Software deliveries have begun for the U.S. Air Force’s future B-21 Raider bomber, a service official said late April 18.

“We’ve delivered the first set of software for the platform, and we’re going through that,” said Lt. Gen. Arnold Bunch, military deputy in the Air Force acquisition office. “And we’re getting set up for the next set of software to come in.” 

U.S. Air Force Lt. Gen. Arnold Bunch (Air Force photo)
U.S. Air Force Lt. Gen. Arnold Bunch (Air Force photo)

With the B-21, the Air Force hopes to avoid the kinds of software problems that have plagued some of its other major aviation programs, including the F-22 Raptor and F-35A Lightning II.

Bunch, who testified before the Senate Armed Services Committee’s airland panel, also indicated that the B-21 program is moving ahead in other areas, including expanding its work force and preparing for testing.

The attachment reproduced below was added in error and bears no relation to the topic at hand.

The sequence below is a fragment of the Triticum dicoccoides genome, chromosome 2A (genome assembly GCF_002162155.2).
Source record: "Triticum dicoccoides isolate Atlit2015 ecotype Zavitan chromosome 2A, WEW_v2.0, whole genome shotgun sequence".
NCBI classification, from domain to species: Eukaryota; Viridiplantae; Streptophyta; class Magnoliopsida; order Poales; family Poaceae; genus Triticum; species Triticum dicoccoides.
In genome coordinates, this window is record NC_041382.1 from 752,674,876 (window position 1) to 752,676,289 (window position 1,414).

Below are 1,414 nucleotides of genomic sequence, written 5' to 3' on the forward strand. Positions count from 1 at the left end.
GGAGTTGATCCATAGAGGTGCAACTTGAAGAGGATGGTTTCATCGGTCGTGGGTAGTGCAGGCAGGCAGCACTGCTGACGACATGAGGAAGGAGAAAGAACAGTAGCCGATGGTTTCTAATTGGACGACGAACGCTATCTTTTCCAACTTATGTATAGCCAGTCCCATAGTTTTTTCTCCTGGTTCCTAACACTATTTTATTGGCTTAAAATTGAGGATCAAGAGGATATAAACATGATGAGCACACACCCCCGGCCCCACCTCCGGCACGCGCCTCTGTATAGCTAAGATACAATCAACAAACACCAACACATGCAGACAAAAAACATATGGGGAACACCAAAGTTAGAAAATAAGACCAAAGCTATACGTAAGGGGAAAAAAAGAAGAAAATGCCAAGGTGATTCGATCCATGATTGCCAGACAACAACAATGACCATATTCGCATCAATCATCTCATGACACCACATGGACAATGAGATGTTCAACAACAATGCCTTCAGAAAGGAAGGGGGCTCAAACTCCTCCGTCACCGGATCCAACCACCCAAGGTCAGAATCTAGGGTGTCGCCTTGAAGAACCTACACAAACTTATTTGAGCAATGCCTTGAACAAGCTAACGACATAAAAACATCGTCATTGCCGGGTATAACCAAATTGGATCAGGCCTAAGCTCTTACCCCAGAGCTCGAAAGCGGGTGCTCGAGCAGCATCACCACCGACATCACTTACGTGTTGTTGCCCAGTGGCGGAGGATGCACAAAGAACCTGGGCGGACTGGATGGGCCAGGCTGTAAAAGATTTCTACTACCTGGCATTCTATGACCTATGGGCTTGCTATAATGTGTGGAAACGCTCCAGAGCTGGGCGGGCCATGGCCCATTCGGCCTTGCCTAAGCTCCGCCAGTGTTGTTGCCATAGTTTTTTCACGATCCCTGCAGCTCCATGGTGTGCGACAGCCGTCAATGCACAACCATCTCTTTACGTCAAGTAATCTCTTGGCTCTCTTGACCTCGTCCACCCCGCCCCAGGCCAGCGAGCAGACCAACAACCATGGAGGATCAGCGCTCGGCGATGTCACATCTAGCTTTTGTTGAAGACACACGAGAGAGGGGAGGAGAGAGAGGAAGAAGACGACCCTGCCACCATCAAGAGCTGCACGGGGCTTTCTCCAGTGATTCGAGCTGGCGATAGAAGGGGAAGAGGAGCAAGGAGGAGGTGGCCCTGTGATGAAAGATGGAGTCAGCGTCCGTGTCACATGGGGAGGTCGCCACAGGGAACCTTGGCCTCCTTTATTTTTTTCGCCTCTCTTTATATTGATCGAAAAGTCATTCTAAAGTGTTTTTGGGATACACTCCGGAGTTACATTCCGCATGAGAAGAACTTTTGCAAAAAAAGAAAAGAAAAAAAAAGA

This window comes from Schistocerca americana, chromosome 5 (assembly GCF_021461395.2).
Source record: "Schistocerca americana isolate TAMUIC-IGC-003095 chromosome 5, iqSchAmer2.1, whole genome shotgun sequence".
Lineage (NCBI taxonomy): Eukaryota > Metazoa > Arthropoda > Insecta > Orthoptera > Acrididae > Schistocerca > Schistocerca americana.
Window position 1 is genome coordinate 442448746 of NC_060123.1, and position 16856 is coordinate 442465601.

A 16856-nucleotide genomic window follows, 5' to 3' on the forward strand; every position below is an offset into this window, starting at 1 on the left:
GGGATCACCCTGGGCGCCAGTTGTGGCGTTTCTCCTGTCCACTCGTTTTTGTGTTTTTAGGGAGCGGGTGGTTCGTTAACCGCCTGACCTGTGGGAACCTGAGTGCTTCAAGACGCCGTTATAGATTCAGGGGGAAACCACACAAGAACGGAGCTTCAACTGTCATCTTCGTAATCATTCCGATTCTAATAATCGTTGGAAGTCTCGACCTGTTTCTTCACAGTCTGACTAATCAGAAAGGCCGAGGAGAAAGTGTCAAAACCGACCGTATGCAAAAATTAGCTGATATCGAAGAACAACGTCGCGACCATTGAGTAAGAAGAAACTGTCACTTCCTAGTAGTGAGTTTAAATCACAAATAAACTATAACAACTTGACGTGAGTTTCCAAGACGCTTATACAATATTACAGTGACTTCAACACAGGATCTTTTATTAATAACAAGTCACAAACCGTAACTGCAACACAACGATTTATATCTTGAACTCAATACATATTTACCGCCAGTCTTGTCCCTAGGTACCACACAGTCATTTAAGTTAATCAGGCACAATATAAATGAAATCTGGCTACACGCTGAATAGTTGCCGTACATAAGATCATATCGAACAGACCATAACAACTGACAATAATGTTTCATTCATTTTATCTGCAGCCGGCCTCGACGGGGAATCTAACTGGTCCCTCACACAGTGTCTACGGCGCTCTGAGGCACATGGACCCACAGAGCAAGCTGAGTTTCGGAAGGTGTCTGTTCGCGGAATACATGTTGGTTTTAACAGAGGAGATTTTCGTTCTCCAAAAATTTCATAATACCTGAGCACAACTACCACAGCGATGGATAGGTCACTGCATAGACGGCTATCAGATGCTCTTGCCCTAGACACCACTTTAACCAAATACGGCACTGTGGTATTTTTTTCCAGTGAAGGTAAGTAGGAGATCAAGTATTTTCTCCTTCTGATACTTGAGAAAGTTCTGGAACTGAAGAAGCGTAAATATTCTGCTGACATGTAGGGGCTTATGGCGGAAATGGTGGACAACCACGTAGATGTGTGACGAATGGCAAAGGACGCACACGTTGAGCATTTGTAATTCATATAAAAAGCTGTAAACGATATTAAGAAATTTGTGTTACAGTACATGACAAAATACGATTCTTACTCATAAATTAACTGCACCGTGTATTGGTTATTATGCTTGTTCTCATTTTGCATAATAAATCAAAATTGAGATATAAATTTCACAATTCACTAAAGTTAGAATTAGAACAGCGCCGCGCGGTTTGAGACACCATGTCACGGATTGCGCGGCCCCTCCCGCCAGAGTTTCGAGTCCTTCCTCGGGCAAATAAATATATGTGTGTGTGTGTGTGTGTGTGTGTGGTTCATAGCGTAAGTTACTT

“We’ve manned up a good portion of what we need to do,” Bunch said in response to questioning from Sen. Ted Cruz (R-Texas). “We’re making everything ready to begin our test program in the future.”

Bunch said he is “comfortable” with the overall progress of the development program, whose prime contractor is Northrop Grumman [NOC]. The B-21 completed its preliminary design review in early 2017 and “we’re on our way toward critical design review.”

The Air Force is requesting $2.3 billion for the stealth bomber in fiscal year 2019, up from $2 billion in FY 2018. The Air Force plans to buy at least 100 B-21s and begin fielding them in the mid-2020s to replace the B-1 and B-2.